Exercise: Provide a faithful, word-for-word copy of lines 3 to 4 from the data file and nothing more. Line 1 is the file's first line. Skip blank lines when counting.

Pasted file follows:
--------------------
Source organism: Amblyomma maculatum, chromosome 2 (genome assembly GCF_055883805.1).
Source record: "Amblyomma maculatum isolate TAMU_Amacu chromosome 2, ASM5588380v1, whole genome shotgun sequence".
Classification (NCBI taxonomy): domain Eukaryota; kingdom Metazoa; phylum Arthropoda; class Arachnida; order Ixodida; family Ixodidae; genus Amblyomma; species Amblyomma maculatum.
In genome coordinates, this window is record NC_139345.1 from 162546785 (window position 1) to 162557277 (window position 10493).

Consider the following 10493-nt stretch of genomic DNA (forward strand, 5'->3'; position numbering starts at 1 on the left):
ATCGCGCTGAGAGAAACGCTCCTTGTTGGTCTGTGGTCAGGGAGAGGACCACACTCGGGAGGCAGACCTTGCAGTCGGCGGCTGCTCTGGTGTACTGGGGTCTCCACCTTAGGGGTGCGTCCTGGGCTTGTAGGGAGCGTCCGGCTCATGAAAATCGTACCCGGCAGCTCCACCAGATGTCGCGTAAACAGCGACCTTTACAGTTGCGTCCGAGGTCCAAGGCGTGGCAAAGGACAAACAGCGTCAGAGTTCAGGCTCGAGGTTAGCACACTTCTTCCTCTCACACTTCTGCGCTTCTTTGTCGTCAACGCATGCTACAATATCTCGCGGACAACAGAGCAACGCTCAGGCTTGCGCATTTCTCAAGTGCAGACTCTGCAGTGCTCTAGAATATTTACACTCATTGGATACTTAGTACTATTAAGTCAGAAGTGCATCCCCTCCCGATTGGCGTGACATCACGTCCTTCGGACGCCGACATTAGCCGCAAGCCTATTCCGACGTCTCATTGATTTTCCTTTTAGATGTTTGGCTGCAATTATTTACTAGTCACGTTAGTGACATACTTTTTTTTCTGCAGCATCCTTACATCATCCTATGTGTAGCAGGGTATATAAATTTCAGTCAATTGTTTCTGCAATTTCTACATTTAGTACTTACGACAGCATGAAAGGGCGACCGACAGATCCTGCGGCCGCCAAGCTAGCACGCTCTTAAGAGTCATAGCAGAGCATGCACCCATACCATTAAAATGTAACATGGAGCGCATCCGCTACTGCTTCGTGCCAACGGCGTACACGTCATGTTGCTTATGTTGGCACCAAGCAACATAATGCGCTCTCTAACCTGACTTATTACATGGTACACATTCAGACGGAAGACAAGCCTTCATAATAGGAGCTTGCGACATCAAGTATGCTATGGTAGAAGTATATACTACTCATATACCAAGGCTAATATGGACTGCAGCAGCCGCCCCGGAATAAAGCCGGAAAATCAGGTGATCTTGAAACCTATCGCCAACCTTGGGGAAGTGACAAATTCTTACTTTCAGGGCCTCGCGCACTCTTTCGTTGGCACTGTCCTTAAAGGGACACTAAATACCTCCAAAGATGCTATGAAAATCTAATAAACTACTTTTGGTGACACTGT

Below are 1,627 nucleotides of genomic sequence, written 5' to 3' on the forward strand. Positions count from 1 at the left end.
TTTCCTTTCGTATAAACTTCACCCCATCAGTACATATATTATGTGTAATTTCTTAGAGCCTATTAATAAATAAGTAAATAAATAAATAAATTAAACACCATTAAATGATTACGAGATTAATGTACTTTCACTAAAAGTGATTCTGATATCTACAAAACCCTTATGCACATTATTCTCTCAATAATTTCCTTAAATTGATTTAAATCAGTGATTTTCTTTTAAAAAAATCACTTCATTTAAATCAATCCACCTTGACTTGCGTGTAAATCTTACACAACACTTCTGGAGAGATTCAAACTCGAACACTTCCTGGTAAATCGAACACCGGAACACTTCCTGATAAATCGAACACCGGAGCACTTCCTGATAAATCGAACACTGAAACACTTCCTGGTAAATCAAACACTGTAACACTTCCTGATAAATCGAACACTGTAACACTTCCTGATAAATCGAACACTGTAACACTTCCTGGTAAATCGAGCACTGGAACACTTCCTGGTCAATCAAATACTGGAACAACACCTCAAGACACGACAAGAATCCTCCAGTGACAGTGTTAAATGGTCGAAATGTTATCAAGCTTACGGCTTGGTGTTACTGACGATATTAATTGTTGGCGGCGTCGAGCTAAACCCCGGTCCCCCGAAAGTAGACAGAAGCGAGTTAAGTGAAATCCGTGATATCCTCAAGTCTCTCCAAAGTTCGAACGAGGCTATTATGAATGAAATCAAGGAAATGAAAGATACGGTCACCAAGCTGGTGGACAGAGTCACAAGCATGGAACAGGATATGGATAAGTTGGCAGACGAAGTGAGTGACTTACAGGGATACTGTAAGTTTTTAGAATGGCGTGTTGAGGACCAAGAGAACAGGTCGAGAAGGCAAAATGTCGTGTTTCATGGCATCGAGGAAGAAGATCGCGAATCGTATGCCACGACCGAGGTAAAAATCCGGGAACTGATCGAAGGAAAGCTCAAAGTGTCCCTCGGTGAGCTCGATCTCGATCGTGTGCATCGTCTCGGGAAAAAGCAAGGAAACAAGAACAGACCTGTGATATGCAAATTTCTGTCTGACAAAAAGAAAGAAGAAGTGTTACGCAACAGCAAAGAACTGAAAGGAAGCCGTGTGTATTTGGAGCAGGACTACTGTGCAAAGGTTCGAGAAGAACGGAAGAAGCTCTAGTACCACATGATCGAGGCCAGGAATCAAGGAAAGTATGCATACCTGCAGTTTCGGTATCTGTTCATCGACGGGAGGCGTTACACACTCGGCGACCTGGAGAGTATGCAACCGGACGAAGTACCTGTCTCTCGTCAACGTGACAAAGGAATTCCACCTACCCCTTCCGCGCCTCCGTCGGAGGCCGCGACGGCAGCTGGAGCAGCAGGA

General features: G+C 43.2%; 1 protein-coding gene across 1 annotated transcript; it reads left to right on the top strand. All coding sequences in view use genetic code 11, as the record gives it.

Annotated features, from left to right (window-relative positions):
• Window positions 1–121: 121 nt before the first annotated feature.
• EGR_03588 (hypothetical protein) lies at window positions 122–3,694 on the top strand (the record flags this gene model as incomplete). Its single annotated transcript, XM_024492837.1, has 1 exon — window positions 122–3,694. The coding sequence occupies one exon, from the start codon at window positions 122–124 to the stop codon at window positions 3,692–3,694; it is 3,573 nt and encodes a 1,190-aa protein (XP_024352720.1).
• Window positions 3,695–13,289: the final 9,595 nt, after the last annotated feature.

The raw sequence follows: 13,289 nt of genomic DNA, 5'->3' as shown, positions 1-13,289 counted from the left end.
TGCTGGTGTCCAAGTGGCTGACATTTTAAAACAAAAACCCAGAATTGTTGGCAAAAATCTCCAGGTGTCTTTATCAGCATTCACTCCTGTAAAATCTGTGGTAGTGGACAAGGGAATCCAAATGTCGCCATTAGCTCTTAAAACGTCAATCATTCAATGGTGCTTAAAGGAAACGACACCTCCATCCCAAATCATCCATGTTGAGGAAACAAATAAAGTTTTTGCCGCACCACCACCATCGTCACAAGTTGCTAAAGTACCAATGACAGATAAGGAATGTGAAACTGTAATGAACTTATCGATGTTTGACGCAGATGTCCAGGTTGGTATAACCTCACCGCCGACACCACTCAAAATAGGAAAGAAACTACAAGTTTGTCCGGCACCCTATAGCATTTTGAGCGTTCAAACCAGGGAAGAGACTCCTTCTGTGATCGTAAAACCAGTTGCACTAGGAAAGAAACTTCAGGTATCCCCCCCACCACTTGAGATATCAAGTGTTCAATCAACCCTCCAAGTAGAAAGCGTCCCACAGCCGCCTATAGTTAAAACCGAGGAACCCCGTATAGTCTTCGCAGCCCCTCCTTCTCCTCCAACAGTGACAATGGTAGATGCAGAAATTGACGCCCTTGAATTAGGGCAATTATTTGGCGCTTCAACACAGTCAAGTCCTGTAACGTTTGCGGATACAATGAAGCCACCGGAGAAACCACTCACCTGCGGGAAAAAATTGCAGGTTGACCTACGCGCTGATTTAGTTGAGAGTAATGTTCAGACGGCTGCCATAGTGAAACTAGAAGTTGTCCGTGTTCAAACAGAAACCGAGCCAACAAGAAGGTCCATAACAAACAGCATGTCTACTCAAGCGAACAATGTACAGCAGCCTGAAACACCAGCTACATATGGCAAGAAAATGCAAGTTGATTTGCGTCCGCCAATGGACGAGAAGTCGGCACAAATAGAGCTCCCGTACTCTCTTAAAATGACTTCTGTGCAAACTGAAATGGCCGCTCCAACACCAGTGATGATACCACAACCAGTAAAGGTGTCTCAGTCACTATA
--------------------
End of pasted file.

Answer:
Classification (NCBI taxonomy): domain Eukaryota; kingdom Metazoa; phylum Arthropoda; class Arachnida; order Ixodida; family Ixodidae; genus Amblyomma; species Amblyomma maculatum.
In genome coordinates, this window is record NC_139345.1 from 162546785 (window position 1) to 162557277 (window position 10493).